Ece Turnator was born and raised in Istanbul, Turkey. She came to the US for graduate school and received her PhD in medieval (Byzantine) history from Harvard University in 2013. Between 2013 and 2016, she was a CLIR Postdoctoral Fellow at The University of Texas at Austin Libraries and the English Department. Since 2016 she has worked as the humanities and digital scholarship librarian at MIT Libraries. In this podcast series, she explores the many ways that Indigenous archivists, librarians, scholars/scientists, and their allies are building powerful new archival content with the goal of helping to forge new futures for their respective communities.
Laura Wilson received her PhD in English literature from the University of Mississippi. As Postdoctoral Fellow in Data Curation for African American Studies, she is jointly employed by the John Hope and Aurelia E. Franklin Library, and the Department of History and Political Science. She assists in the planning and development of a new database for the Julius Rosenwald Fund Collections; using material from this collection she teaches an undergraduate history course combining African American studies with data science. As a researcher, Laura uses the Rosenwald archive to continue to pursue interests in African American modernity and material culture—her research examines intersections of race and the environment in the early 20th century.
Justin Schell is the director of the Shapiro Design Lab, a peer and engaged learning community at the University of Michigan Library. His work in the Lab revolves around facilitating student learning and project development in areas such as publicly engaged scholarship, community and citizen science, accessibility and disability justice, media production, and more. He holds a PhD from the University of Minnesota’s Comparative Studies in Discourse and Society program, where he completed a multimodal dissertation on immigrant and disaporic hip-hop in Minnesota. He was a CLIR Postdoctoral Fellow at the University of Minnesota Libraries. While there, he founded the Minnesota Hip-Hop Collection, part of the Libraries’ Givens Collection. In addition to his library work, Justin is a filmmaker, visual artist, and podcast producer.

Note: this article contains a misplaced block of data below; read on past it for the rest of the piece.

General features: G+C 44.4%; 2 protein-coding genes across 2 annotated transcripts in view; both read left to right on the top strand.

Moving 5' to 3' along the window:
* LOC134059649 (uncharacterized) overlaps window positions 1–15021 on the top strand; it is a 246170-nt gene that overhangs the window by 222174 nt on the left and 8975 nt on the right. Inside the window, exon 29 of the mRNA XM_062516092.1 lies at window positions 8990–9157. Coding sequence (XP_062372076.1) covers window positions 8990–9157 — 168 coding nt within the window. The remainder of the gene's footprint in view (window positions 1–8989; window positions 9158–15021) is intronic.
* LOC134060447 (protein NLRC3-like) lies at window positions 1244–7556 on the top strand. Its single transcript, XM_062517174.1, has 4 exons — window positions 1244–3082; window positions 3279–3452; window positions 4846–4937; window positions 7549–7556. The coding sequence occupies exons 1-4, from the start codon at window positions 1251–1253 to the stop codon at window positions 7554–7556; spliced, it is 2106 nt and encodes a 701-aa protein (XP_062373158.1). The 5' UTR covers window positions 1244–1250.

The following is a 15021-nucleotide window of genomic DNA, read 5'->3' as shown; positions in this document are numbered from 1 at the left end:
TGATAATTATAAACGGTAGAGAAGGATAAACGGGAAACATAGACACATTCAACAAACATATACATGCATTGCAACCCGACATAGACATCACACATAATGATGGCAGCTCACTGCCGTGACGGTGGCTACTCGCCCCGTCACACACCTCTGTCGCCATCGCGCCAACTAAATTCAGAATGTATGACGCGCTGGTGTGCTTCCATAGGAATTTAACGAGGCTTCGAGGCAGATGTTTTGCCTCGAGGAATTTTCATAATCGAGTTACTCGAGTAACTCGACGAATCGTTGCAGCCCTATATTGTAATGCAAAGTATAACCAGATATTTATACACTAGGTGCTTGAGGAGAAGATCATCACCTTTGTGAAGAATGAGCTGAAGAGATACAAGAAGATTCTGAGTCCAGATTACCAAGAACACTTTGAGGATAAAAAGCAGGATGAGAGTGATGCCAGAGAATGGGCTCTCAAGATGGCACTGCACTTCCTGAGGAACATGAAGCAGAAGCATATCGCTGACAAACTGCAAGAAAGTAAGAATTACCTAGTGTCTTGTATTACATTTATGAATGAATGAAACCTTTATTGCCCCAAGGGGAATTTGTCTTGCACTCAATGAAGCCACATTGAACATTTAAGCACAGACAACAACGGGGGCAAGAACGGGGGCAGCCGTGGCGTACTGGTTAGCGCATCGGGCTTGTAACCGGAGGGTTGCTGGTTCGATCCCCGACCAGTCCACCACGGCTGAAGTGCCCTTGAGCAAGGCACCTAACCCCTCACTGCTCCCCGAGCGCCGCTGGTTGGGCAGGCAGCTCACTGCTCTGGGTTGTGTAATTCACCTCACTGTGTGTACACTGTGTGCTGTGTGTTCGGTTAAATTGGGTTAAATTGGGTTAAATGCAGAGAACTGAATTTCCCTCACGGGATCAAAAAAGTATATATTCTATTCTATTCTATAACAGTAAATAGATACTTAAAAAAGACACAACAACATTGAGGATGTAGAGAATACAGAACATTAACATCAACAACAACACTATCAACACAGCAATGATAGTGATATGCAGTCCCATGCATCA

Rachel Starry is currently the digital scholarship librarian at the University of California, Riverside Library, where she serves as the Digital Scholarship Program lead and supports digital research, pedagogy, and publishing activities. Previously, after receiving her PhD in classical and Near Eastern archaeology from Bryn Mawr College, she was the CLIR Postdoctoral Fellow in Social Science Data Curation at the University at Buffalo Libraries. Prior to UB, Rachel worked with both the digital scholarship program and the Special Collections Department in Library and Information Technology (LITS) at Bryn Mawr College.
Marta Brunner is college librarian at Skidmore College. Prior to joining Skidmore in 2015, Marta held leadership positions in the Powell Library and Charles E. Young Research Library at the University of California, Los Angeles. She came to UCLA as a CLIR postdoctoral fellow. She holds a PhD in the history of consciousness from the University of California, Santa Cruz, a master’s in English (rhetoric, composition, and the teaching of English) from the University of Arizona, and a BA in English from Goshen College. Her areas of teaching and research have covered social movement history and literature of the United States, scholarly communication, librarianship, and English as a Second Language.